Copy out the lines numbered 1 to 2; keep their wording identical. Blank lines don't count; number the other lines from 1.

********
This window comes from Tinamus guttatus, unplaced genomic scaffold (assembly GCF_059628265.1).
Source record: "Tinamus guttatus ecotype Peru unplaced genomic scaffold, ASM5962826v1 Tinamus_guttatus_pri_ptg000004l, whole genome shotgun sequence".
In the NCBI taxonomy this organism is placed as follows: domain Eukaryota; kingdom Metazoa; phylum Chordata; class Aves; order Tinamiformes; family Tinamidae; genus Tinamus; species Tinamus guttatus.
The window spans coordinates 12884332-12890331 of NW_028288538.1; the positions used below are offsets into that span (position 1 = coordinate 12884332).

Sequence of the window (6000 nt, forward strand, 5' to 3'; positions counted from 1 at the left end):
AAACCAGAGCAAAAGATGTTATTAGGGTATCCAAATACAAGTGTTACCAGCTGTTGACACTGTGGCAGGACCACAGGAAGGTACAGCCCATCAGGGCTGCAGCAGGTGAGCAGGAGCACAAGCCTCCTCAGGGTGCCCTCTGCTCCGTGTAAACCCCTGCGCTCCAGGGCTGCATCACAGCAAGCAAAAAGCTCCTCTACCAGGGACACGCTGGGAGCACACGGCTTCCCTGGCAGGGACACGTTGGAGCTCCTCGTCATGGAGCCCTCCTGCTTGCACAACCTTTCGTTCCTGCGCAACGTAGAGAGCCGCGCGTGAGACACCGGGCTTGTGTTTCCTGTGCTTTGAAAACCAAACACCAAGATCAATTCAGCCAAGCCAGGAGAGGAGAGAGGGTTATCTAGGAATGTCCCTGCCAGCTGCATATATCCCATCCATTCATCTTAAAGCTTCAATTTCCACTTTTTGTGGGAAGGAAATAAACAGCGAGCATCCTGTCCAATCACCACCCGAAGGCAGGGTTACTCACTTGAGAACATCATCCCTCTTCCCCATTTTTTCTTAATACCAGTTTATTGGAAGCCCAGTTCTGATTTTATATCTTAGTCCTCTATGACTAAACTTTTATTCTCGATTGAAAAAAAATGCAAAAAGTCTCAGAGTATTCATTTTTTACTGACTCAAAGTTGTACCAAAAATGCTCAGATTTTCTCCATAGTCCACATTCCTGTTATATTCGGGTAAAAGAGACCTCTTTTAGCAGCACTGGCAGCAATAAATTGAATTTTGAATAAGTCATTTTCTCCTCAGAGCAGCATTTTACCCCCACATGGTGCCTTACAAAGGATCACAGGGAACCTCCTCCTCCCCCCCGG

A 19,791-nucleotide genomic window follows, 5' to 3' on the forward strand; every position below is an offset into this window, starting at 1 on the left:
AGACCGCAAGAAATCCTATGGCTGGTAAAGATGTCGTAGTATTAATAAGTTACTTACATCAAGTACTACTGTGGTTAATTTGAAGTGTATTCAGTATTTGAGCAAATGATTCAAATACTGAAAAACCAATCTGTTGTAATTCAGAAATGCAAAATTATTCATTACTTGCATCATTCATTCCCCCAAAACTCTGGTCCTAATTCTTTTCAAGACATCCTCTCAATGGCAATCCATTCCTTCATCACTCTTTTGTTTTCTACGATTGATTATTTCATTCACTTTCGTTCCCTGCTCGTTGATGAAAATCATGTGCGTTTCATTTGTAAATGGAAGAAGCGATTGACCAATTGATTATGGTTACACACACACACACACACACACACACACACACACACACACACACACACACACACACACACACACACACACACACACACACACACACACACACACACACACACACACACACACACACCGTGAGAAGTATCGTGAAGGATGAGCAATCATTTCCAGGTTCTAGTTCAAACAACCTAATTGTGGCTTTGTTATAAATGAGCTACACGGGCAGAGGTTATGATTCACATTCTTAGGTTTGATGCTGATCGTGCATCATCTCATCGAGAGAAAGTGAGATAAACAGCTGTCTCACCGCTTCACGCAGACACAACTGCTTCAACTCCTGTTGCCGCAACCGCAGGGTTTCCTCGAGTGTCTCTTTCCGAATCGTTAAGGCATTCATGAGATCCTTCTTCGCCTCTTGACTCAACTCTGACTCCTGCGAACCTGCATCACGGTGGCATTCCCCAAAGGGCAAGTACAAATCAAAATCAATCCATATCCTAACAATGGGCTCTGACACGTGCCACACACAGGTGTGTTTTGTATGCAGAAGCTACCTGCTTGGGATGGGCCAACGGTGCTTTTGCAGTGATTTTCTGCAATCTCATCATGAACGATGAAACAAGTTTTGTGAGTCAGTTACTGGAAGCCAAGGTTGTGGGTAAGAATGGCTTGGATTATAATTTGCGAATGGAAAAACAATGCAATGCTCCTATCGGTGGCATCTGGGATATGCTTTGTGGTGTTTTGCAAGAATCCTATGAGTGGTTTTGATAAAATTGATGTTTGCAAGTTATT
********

This window comes from Tinamus guttatus, unplaced genomic scaffold (assembly GCF_059628265.1).
Source record: "Tinamus guttatus ecotype Peru unplaced genomic scaffold, ASM5962826v1 Tinamus_guttatus_pri_ptg000004l, whole genome shotgun sequence".